Upper caste quota violates basic tenet of reservations: Experts
The Constitutional amendment bill creating 10 per cent quota for economically backward sections in the general category is only for the ‘privileged class’ and violates the basic tenet of reservations, activists and academics say.
“This reservation is not for the poorest of the poor communities. This is for the privileged class,” Ashok Bharti, Chairman, National Confederation of Dalit Organisations (NACDOR), India, told IANS.
He said the government cannot divide the society in the name of income and caste. “Those who are earning around Rs 1 lakh or a little above cannot compete with those who are earning around Rs 7 lakh yearly. Government officials in their initial days of service earn less than Rs 8 lakh per annum but their children will be drawing the benefits in the education and job sector,” he said.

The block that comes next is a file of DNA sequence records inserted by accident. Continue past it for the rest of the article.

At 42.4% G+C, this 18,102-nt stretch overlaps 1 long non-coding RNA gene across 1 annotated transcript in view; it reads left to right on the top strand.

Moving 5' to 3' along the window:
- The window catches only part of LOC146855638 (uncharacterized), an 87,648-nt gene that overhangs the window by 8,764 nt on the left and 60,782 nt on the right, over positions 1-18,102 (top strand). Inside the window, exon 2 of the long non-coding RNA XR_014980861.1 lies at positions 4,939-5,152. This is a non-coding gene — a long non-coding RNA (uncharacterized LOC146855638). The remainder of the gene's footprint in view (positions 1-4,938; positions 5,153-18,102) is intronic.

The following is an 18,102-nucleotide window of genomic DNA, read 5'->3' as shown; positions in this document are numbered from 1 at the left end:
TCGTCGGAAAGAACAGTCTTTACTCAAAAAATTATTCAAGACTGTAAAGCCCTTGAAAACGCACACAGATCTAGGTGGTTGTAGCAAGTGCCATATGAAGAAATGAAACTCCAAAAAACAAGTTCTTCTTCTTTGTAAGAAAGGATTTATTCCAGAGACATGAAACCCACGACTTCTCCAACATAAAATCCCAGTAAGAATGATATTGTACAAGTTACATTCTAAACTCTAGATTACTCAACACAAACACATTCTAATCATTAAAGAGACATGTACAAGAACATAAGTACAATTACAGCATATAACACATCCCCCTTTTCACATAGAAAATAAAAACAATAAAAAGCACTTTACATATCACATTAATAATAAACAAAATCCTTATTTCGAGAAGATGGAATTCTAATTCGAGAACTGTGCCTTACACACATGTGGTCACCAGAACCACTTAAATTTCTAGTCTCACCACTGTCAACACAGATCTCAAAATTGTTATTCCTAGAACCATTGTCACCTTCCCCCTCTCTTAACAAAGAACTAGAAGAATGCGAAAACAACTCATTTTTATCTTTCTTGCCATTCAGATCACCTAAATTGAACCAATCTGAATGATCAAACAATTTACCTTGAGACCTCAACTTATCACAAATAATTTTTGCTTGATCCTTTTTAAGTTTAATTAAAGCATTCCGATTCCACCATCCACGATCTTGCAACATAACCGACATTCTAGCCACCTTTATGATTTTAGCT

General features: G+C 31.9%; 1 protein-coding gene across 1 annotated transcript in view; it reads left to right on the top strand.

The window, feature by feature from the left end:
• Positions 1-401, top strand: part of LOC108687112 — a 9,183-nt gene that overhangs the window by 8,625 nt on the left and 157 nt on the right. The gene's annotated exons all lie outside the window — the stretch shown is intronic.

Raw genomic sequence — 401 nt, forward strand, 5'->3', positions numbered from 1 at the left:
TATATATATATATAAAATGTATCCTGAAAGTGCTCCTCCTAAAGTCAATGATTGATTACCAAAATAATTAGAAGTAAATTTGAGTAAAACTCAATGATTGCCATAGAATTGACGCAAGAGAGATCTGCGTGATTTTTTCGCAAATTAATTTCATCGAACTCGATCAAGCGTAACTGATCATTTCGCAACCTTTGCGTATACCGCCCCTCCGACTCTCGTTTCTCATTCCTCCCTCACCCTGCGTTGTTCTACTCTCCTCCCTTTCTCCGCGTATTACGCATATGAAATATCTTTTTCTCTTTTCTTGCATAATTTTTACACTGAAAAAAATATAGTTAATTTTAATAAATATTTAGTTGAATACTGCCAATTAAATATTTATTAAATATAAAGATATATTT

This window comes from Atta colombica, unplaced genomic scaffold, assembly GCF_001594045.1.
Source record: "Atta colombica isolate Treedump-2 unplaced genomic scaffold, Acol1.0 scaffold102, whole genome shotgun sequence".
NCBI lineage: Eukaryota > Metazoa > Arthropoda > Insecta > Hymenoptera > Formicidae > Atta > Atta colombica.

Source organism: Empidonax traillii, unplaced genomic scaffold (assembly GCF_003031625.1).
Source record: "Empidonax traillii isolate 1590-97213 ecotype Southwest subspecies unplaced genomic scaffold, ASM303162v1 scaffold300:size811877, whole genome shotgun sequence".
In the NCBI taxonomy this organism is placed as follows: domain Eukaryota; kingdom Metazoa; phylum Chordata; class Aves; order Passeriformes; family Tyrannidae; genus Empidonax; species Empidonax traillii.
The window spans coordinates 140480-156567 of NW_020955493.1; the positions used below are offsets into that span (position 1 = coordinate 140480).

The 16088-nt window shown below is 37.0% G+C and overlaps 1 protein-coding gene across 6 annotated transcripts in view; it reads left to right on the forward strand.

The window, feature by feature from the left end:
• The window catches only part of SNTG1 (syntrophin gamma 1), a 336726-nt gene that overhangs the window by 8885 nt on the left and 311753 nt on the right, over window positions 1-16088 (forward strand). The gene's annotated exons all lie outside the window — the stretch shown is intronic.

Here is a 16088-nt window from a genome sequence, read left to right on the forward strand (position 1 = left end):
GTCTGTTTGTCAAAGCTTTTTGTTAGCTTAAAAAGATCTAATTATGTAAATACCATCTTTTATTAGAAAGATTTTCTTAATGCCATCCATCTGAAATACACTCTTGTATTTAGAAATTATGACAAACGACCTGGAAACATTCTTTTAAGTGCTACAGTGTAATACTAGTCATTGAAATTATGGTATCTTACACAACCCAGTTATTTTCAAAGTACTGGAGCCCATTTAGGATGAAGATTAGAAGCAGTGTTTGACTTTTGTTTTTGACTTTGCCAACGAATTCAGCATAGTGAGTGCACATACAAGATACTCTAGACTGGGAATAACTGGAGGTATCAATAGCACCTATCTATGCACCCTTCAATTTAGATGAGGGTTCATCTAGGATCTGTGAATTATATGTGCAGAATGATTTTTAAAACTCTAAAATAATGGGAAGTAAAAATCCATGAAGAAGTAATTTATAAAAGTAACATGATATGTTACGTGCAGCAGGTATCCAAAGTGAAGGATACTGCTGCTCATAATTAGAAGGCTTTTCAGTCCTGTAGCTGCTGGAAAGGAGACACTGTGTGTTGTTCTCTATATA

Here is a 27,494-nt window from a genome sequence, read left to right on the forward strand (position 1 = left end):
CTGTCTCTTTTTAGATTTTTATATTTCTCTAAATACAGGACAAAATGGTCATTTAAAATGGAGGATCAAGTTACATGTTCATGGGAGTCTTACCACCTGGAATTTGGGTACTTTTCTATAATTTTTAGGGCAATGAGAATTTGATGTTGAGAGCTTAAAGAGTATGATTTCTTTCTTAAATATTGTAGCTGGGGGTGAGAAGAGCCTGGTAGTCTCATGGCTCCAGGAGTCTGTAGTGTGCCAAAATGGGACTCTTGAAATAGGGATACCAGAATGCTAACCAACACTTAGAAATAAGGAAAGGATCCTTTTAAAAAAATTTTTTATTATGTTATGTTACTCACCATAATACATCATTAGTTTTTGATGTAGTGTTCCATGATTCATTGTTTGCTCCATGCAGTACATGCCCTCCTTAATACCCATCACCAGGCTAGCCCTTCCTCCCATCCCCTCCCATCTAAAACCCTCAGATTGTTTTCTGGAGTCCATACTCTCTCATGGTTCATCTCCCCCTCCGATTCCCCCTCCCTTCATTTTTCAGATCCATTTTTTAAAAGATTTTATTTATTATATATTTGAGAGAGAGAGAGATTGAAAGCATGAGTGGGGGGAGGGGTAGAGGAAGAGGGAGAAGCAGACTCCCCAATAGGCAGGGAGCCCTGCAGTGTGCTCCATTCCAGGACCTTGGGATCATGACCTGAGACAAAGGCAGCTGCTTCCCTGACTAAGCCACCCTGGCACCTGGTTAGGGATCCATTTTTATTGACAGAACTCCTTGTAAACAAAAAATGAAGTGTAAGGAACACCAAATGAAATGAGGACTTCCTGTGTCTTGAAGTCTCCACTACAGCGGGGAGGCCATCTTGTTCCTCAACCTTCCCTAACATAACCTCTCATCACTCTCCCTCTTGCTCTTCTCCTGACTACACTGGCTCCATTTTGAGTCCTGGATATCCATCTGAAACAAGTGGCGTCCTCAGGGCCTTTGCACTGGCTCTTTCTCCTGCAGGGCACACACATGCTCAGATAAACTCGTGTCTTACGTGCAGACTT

Parliament on Wednesday passed the 124th Constitutional Amendment Bill, with the Rajya Sabha approving the measure a day after the Lok Sabha did so.
The Cabinet had on Monday approved the Bill, providing 10 per cent reservation in jobs and educational institutions for people belonging to "unreserved categories", including Christians and Muslims, with an annual income limit of Rs 8 lakh and land holding ceiling of about five acres.
Apoorvanand, a Professor in Delhi University's Hindi Department, said the Bill violates the "basic feeling (tenet) of reservation" which is usually considered as compensation for the social boycott faced by the marginalized communities.
Currently, in Central-government funded higher education institutions, 22.5 per cent of available seats are reserved for Scheduled Caste (SC) and Scheduled Tribe (ST) students (7.5 per for SCs, 15 per cent for STs) and 27 per cent for OBCs.
Apoorvanand said the latest measure was aimed at winning upper caste vote in the Lok Sabha elections. He contended that the reservation was granted to hide the government's failure in generating sufficient employment opportunities for the youth.
By Nivedita Singh and Somrita Ghosh